1 February 2013

The Dark Energy Survey with World’s Most Powerful Digital Camera

It was in 1998 when two teams of astronomers by study of distant supernova discovered that the expansion of the universe is speeding up instead of slowing down. As the Einstein proved with his theory of General Relativity, gravity is a force to cause cosmic expansion to slow down. It is the general relativity theory that helps astrophysics calculates astronomical phenomena such as black holes, neutron stars and quasars. The general theory of relativity concerns about the gravitational force and according to classical mechanics moving entities cannot accelerate with respect to each other but they do when they are in free fall state. Then it was Einstein who suggested that space-time is curved in 1915. Cosmologists in the Dark Energy Survey observatory say either 75% of the universe contains of dark energy or there exist an extra gravitational force opposite to the attractive gravity of ordinary matter or even we need a new theory of gravity on cosmic scales.

Now a group of scientists from Fermilab and collaborations of the U.S. Department of Energy (DOE) created a 570 megapixel camera after eight years of hard work. This camera called the Dark Energy Camera and based on the National Science Foundation’s Cerro Tololo Inter-American Observatory in Chile. The aim of creating this powerful telescope is to observe light from over 100,000 galaxies up to 8 billion light years away and to find why the universe speeding up rather than slowing due to gravity? The cosmologists will use this super powerful camera to study dark energy, galaxy clusters and supernovae. In the next five years this camera will create detailed color images of one-eighth of the sky, or 5,000 square degrees and help scientists to discover over 300 million galaxies, 100,000 galaxy clusters and 4,000 supernovas. On Sept 12 the Dark Energy Camera observed the first light and captured pictures of the southern sky. You can check the images below:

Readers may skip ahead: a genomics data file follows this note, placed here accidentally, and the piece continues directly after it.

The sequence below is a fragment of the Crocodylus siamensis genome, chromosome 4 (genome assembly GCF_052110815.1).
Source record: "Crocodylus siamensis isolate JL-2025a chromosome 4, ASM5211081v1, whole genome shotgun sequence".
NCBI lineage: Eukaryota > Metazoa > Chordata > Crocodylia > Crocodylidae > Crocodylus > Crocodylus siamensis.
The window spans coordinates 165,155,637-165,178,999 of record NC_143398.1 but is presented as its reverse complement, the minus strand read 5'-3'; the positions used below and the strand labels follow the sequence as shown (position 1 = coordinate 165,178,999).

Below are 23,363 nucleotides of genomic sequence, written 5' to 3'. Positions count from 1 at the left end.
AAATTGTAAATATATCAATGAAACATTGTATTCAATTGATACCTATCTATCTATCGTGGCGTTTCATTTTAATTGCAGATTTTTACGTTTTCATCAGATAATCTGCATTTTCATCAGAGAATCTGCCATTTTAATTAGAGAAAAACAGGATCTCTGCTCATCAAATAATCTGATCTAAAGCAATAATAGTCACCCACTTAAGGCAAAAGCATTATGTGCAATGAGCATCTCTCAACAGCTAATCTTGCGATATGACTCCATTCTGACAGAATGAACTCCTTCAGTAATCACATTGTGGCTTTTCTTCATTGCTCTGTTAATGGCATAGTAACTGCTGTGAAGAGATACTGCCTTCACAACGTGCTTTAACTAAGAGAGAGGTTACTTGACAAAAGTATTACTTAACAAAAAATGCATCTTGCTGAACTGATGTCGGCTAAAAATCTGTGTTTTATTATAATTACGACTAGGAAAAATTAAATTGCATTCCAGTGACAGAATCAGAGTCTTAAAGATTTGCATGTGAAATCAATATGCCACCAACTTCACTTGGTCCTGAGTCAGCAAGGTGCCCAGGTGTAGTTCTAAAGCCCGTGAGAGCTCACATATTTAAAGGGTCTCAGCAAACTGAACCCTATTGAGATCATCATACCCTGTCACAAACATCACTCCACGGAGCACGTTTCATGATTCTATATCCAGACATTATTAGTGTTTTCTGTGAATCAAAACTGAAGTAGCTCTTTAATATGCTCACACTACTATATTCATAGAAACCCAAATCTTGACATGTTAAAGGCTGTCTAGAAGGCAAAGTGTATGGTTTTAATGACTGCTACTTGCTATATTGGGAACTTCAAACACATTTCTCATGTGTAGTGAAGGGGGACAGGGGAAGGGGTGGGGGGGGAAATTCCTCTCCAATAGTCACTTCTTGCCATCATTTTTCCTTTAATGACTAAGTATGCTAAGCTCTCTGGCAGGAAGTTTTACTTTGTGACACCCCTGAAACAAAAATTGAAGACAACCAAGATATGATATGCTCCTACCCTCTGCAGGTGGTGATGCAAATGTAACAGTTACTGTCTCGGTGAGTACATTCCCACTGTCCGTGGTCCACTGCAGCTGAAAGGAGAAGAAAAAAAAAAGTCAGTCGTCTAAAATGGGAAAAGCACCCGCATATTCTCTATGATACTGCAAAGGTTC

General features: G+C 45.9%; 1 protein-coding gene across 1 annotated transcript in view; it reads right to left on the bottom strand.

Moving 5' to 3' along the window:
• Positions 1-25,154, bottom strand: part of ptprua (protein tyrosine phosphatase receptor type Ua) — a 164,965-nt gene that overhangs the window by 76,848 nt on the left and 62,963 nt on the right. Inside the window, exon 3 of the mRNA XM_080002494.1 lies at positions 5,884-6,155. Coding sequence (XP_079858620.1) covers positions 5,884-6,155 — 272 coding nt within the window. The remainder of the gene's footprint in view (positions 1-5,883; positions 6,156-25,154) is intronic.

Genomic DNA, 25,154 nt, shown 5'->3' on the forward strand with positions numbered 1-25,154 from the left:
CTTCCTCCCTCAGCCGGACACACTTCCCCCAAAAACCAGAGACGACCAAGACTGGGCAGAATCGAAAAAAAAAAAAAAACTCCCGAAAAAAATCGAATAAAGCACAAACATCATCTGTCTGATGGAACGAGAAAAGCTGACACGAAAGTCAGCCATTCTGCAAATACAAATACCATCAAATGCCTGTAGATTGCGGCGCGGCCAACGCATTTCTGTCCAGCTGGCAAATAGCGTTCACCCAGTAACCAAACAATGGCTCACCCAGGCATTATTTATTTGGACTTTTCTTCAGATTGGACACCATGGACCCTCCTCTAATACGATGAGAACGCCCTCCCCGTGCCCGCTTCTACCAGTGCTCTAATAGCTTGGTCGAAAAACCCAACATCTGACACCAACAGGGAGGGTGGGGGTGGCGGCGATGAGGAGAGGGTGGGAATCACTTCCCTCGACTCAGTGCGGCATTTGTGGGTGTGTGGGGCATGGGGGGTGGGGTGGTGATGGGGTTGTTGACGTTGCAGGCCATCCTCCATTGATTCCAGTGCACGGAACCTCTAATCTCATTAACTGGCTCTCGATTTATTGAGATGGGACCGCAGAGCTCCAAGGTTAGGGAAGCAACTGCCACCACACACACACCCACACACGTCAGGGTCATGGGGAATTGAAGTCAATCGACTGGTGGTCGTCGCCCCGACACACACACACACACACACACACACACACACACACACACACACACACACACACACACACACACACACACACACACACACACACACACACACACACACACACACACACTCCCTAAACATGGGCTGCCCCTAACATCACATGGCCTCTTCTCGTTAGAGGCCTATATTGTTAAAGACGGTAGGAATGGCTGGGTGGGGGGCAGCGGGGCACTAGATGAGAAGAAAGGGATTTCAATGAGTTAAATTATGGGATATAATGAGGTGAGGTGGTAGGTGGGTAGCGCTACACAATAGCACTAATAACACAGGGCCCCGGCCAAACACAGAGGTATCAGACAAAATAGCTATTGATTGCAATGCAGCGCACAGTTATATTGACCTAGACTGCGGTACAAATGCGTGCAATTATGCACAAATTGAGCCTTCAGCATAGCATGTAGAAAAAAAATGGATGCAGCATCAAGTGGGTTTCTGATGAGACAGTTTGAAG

Images Credit: Fermilab